The new trend in libraries is to have the police issue warrants and arrests for overdue meterials. The Los Angeles Times has an article on a few libraries that do not (and will not) do that.\"One of the hallmarks of our library is it is free and open,\" said Susan Kent, the city\'s head librarian. \"Yes, there are really bad offenders, but we\'re not here to prosecute. We\'re here to provide a service.\"
\"That laissez faire attitude is a far cry from the approaches at a growing number of library systems around the country, where officials are cracking down on problem borrowers.\"
\"From Queens, N.Y., to left-leaning Berkeley, librarians are getting tough with overdue-book holders by referring their accounts to collection agencies, threatening them with public embarrassment and even resorting to little-known laws that make stealing library books--public property paid for with tax dollars--as much a crime as pilfering stop signs.\"
\"Libraries typically lose 1% to 1.5% of their collections annually through the checking out of materials that are never returned, experts say.\"
\"Although the percentage is low, in Los Angeles it can represent a sizable number. Of 79,320 items considered missing during the first half of 1999 alone, more than 80% were long-overdue materials, according to a library report.\"
\"Even small libraries, which are coming under closer financial scrutiny, are growing less tolerant of such shrinkage.\"
\"If someone doesn\'t want to bring a book back, then I get an arrest warrant,\" said Dusty Gres, director of a small Georgia library system and one of the leading voices in library circles for going after scofflaws. \"It\'s public property, and I have a responsibility to the public for the books.\"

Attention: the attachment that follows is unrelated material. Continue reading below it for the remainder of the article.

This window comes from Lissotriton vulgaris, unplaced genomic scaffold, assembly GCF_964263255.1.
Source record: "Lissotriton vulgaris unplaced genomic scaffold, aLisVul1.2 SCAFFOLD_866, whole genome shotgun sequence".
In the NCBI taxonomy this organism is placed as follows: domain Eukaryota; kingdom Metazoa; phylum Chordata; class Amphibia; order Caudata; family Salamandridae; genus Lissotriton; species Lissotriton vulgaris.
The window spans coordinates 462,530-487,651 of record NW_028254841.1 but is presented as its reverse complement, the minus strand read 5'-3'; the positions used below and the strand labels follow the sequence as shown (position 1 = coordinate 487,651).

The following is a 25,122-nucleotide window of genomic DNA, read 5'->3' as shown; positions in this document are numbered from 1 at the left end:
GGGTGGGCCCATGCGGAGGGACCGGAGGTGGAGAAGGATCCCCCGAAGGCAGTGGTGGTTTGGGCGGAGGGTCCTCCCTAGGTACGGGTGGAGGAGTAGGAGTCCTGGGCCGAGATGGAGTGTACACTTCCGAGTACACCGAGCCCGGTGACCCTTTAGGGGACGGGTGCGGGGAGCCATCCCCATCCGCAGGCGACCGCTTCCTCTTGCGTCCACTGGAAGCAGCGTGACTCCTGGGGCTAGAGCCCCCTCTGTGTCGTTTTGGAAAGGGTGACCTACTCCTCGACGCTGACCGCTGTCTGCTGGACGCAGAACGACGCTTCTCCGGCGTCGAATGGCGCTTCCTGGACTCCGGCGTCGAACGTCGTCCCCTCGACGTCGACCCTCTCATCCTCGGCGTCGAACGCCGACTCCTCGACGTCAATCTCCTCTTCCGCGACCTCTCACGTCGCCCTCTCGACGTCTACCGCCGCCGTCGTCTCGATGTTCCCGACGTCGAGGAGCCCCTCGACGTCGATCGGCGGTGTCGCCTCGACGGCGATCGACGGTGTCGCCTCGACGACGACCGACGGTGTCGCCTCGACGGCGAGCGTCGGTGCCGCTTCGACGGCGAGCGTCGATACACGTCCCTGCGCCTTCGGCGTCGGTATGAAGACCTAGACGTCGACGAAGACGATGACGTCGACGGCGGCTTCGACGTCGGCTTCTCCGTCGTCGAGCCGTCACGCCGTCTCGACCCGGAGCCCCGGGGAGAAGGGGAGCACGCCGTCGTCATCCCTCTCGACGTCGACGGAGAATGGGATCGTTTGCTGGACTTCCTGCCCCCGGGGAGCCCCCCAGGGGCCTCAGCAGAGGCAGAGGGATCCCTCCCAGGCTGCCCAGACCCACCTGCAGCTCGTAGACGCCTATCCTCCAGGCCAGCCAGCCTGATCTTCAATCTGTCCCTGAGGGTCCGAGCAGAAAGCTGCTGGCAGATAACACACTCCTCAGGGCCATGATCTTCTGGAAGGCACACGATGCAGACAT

\"So far a dozen patrons have been hauled into court, but none has gone to jail, said Gres, who runs the 65,000-book system in Vidalia, Ga.\"
\"In Clearwater, Fla., last year a woman spent eight hours in jail after failing to respond to notices about seven books and videotapes borrowed from the local library.\"
\"In Center Line, Mich., early this month police issued warrants for three women with seriously overdue library materials who owed $90 to $222 in fines. Police did not go out and arrest the trio but told them to settle up or face potential arrest if they were ever involved in a routine traffic stop.\"
\"In Texas, library officials united three years ago in an unsuccessful attempt to pass a state law making it illegal to hold overdue library books. The Texas Library Assn. said the measure was needed because a survey of the state\'s 500 libraries showed that they lose $14.5 million worth of books and other items each year.\"